Expert warns about deadly balloon danger for kids: 'Flimsy and fatal'

Balloons are the leading cause of fatal choking throughout the world every year.

Balloons could prove fatal for young children helping with party decorations, as they are a "massive choking hazard", a former paramedic turned first aid educator warns.

Nikki Jurcutz urged parents to not allow their children to blow up balloons as she claims it is "near impossible" to remove them once stuck in a child's airway.

Nikki Jurcutz demonstrating how back blows are ineffective for removing a balloon.
Nikki Jurcutz demonstrates that "back blows" do not help dislodge a balloon from an airway. Source: Instagram / tinyheartseducation

In an online video she used a transparent tube and balloon to visually demonstrate how "normal treatment" can easily prove ineffective.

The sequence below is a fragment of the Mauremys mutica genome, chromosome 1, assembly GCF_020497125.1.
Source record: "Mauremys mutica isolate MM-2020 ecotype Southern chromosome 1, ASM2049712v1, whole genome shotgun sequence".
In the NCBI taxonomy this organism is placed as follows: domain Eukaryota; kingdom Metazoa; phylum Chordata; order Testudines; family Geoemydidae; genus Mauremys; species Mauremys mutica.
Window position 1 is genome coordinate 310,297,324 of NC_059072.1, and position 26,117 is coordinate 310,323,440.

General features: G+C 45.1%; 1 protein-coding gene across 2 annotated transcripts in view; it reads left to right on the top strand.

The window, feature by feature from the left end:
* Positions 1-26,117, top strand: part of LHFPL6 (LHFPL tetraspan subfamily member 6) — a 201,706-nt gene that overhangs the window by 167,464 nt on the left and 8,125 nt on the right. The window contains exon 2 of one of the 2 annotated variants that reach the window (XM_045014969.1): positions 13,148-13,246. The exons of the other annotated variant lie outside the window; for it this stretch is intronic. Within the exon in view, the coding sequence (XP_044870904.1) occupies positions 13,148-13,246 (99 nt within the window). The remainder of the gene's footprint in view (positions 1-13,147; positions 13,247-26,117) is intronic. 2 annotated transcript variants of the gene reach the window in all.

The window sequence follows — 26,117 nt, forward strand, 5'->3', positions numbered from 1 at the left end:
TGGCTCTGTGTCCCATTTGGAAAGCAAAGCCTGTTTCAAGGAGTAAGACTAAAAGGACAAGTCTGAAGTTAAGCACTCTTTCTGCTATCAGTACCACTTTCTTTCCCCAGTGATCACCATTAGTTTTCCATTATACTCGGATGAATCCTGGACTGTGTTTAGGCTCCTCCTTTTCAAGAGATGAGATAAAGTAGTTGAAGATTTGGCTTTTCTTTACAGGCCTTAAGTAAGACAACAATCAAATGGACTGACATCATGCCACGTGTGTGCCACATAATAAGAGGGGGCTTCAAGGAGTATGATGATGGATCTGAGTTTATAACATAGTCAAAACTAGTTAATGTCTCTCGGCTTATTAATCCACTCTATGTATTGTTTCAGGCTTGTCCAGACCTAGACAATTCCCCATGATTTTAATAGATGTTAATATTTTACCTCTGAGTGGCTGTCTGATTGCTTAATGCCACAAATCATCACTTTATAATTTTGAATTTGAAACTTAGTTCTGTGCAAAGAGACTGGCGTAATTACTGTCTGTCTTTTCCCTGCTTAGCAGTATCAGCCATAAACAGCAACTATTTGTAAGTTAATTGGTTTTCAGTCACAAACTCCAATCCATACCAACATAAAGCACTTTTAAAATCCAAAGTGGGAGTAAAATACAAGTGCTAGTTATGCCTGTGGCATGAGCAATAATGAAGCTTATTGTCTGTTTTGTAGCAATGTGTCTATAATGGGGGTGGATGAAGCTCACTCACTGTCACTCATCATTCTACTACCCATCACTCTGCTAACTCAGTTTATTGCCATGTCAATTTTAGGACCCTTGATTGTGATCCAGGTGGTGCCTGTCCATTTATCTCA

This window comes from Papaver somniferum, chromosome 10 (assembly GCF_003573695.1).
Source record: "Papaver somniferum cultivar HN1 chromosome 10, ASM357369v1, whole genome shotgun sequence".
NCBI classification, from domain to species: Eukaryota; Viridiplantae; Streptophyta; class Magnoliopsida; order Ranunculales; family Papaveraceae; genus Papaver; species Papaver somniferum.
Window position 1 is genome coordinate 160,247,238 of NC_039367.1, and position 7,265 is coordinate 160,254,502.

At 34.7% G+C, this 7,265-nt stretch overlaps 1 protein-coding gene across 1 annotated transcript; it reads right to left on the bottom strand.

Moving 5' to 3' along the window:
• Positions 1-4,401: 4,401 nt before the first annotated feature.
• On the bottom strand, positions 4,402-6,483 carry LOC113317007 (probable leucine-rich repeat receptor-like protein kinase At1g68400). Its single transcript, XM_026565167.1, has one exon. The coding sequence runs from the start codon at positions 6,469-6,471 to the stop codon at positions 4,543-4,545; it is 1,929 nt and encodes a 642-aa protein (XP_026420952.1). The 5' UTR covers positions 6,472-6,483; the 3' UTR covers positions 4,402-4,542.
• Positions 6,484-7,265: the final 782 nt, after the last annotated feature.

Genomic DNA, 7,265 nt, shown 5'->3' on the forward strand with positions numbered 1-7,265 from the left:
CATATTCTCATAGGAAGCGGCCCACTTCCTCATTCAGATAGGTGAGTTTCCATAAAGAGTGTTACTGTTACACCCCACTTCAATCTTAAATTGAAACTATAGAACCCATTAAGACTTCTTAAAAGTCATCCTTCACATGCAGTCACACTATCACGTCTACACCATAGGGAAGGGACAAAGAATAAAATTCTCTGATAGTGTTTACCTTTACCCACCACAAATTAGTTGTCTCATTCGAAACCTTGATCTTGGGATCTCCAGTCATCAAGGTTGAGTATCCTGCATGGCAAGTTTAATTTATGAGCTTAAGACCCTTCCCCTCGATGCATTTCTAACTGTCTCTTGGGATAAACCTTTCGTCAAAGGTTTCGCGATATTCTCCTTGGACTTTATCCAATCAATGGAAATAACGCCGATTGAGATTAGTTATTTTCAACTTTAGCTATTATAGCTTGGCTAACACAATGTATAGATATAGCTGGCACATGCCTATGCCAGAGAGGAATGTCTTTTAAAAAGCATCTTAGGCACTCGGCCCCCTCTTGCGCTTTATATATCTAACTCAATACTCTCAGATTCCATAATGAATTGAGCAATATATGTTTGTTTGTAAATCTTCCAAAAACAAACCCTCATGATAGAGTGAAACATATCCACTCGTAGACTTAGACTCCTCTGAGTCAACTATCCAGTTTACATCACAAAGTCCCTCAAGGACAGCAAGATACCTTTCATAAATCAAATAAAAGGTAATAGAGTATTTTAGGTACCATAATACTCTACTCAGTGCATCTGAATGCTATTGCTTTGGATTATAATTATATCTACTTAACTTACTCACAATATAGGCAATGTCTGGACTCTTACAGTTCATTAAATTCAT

After placing the balloon inside the tube, which represents a child's airway, she begins to sharply strike the tube to simulate "back blows", the gold standard method recommended to remove choking hazards from children. Despite being "super effective" for dislodging hard food inhaled by a child, such as peanuts or grapes, the same method alarmingly only moves a deflated balloon from side to side inside a child's throat rather than ease the blockage.

Balloons are the leading cause of fatal choking

"Balloons are flimsy and once wet will stick to the wall of the airway," Ms Jurcutz said to camera, before adding, "They are the leading cause of fatal choking worldwide".

Nikki's message is simple — avoid the situation in the first place. By not allowing children to blow up balloons, or play with ones that have deflated, families can avoid the terrifying situation altogether and ensure the child's safety.

She also shares that constant supervision of children playing with balloons is optimum and the popular celebratory decoration should be binned once the party is over.

If an accident does occur and a child's airway is blocked by a balloon, Nikki urges for adults to swiftly phone an ambulance and seek medical informative from first responders.

"Balloons = choking hazard," she wrote plainly.

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